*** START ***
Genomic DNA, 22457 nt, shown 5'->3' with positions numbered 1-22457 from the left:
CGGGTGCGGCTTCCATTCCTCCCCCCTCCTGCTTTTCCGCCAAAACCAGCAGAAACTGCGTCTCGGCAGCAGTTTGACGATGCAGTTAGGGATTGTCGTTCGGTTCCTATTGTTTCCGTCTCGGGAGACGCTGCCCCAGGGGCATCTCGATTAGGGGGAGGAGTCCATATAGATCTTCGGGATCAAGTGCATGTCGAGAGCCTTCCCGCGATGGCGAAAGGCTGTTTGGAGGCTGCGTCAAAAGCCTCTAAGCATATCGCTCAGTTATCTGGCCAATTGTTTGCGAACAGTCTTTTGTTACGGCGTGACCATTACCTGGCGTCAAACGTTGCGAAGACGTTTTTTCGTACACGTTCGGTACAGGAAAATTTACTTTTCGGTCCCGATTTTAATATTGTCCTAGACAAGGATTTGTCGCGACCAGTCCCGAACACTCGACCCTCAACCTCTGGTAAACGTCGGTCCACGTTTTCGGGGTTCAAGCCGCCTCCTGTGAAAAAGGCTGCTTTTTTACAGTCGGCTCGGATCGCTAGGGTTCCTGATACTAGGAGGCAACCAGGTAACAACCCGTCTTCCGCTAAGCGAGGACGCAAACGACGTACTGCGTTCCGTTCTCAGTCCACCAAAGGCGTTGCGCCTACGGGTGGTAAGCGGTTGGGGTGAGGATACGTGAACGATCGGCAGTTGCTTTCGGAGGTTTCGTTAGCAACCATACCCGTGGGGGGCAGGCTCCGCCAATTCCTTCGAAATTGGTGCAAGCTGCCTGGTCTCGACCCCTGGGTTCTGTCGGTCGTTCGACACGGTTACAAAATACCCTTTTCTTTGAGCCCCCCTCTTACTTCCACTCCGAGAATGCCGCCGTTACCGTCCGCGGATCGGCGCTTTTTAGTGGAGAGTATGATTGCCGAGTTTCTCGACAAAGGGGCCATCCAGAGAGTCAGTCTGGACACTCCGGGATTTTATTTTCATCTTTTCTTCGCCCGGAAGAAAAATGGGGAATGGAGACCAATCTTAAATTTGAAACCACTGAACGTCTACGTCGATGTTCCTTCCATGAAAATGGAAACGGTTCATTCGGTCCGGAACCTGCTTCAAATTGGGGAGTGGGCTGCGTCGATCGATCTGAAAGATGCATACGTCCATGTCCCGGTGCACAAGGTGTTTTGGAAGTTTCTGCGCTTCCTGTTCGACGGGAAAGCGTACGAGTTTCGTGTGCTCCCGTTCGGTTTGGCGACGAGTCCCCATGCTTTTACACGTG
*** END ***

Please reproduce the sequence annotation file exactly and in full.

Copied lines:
Genomic DNA, 22457 nt, shown 5'->3' with positions numbered 1-22457 from the left:
CGGGTGCGGCTTCCATTCCTCCCCCCTCCTGCTTTTCCGCCAAAACCAGCAGAAACTGCGTCTCGGCAGCAGTTTGACGATGCAGTTAGGGATTGTCGTTCGGTTCCTATTGTTTCCGTCTCGGGAGACGCTGCCCCAGGGGCATCTCGATTAGGGGGAGGAGTCCATATAGATCTTCGGGATCAAGTGCATGTCGAGAGCCTTCCCGCGATGGCGAAAGGCTGTTTGGAGGCTGCGTCAAAAGCCTCTAAGCATATCGCTCAGTTATCTGGCCAATTGTTTGCGAACAGTCTTTTGTTACGGCGTGACCATTACCTGGCGTCAAACGTTGCGAAGACGTTTTTTCGTACACGTTCGGTACAGGAAAATTTACTTTTCGGTCCCGATTTTAATATTGTCCTAGACAAGGATTTGTCGCGACCAGTCCCGAACACTCGACCCTCAACCTCTGGTAAACGTCGGTCCACGTTTTCGGGGTTCAAGCCGCCTCCTGTGAAAAAGGCTGCTTTTTTACAGTCGGCTCGGATCGCTAGGGTTCCTGATACTAGGAGGCAACCAGGTAACAACCCGTCTTCCGCTAAGCGAGGACGCAAACGACGTACTGCGTTCCGTTCTCAGTCCACCAAAGGCGTTGCGCCTACGGGTGGTAAGCGGTTGGGGTGAGGATACGTGAACGATCGGCAGTTGCTTTCGGAGGTTTCGTTAGCAACCATACCCGTGGGGGGCAGGCTCCGCCAATTCCTTCGAAATTGGTGCAAGCTGCCTGGTCTCGACCCCTGGGTTCTGTCGGTCGTTCGACACGGTTACAAAATACCCTTTTCTTTGAGCCCCCCTCTTACTTCCACTCCGAGAATGCCGCCGTTACCGTCCGCGGATCGGCGCTTTTTAGTGGAGAGTATGATTGCCGAGTTTCTCGACAAAGGGGCCATCCAGAGAGTCAGTCTGGACACTCCGGGATTTTATTTTCATCTTTTCTTCGCCCGGAAGAAAAATGGGGAATGGAGACCAATCTTAAATTTGAAACCACTGAACGTCTACGTCGATGTTCCTTCCATGAAAATGGAAACGGTTCATTCGGTCCGGAACCTGCTTCAAATTGGGGAGTGGGCTGCGTCGATCGATCTGAAAGATGCATACGTCCATGTCCCGGTGCACAAGGTGTTTTGGAAGTTTCTGCGCTTCCTGTTCGACGGGAAAGCGTACGAGTTTCGTGTGCTCCCGTTCGGTTTGGCGACGAGTCCCCATGCTTTTACACGTG